The History of Metallurgy

Metallurgy, a term you may or may not have heard before, plays a key role in your every day life. Metallurgy is defined as the domain of materials science and engineering that studies the physical and chemical behavior of metallic elements, their inter-metallic compounds, and their mixtures also known as alloys. You might be asking yourself how does that play a role in my everyday life? Well, the concept of metallurgy is applied to produce metal objects such as your car, your homes structure, and even your cell phone. However, the idea of manipulating various metals to have better and different qualities is not new. In fact, people have used metallurgy in numerous industries for thousands of years.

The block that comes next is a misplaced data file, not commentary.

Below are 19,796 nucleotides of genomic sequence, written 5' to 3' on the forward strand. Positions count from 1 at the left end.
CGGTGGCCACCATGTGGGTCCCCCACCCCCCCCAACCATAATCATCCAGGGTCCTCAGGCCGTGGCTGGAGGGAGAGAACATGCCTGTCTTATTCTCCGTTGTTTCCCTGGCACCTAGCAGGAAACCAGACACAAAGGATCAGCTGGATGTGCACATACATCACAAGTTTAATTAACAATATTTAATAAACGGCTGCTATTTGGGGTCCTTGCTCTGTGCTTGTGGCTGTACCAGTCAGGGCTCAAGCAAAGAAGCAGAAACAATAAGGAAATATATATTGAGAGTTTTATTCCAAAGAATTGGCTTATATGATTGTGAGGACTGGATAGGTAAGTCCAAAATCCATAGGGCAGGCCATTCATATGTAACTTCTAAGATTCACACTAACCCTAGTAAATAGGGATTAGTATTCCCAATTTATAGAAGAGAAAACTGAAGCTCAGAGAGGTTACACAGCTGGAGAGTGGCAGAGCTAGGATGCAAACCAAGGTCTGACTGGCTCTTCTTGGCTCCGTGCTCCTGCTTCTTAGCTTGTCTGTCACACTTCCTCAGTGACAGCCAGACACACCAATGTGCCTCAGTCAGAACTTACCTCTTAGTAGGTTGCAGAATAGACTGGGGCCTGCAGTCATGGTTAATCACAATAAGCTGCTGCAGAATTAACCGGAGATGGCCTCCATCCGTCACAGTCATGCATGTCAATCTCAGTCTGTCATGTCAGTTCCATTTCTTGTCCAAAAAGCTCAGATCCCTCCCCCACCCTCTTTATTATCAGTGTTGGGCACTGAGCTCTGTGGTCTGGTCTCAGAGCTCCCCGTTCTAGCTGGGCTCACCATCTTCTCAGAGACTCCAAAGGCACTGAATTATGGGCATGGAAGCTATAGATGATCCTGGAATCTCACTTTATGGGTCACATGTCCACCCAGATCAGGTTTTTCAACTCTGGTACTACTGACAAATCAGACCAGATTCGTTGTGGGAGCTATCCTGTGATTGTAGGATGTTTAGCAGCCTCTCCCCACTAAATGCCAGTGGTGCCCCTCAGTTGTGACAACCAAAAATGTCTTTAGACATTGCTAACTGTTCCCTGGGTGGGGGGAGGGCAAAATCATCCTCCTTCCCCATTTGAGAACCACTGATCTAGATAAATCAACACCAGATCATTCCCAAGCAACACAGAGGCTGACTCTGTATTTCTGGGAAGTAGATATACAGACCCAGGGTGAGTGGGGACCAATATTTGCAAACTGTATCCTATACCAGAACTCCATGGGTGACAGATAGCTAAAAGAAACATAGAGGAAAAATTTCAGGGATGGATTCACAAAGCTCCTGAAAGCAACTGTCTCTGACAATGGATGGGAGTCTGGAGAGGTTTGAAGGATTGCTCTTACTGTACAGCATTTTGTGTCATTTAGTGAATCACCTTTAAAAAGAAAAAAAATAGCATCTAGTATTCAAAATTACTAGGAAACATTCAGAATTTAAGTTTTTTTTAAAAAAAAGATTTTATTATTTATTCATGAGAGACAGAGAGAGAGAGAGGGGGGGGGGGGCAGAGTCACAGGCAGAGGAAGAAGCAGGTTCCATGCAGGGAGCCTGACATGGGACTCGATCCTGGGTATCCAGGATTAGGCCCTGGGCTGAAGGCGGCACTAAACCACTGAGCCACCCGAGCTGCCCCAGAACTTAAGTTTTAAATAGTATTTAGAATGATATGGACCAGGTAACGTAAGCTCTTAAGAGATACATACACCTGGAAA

The concept of metallurgy has been used for thousands of years. The first recorded form of metallurgy dates back to 40,000 BC. Gold, in native form, appears to be the first metal used by humans. Silver, copper, tin, and meteoric iron can also be found around the same time. These metals were all found in native forms which allowed for limited amounts of metal working in initial applications. They were often used for various weapons and daggers during this era. Certain metals such as tin, lead, and copper can extracted from their ores when melted at high temperature. This process is known as smelting. The first recorded evidence of smelting dates back to the fifth and sixth millennia BC.  The next advancement in metallurgy was the production of bronze. Starting around 3500 BC copper and tin began being combined to form an alloy known today as bronze.  This advancement led to the technological shift in society during that time period, known as the Bronze Age.  Following the Bronze Age, is the Iron Age starting about 1200 BC. The Iron Age is a period of time when iron became the main metal used in the production of metal products. The process of extracting iron from its ore is much more difficult than copper or tin. This innovation is key for the advancements of many of the cultures and civilizations around the globe. Many applications, practices, and devices associated with metallurgy were developed in China. Such innovations include the blast furnace, cast iron, and acting piston bellows. Today the most commonly engineered metals are aluminum, chromium, copper, iron, magnesium, nickel, titanium, and zinc. The most common alloys used are based on the iron-carbon alloy system. This system includes various forms of steels and cast irons used in hundreds of applications due to their low cost and strength. Metallurgy has played an important role in society for centuries, and still continues to do so today.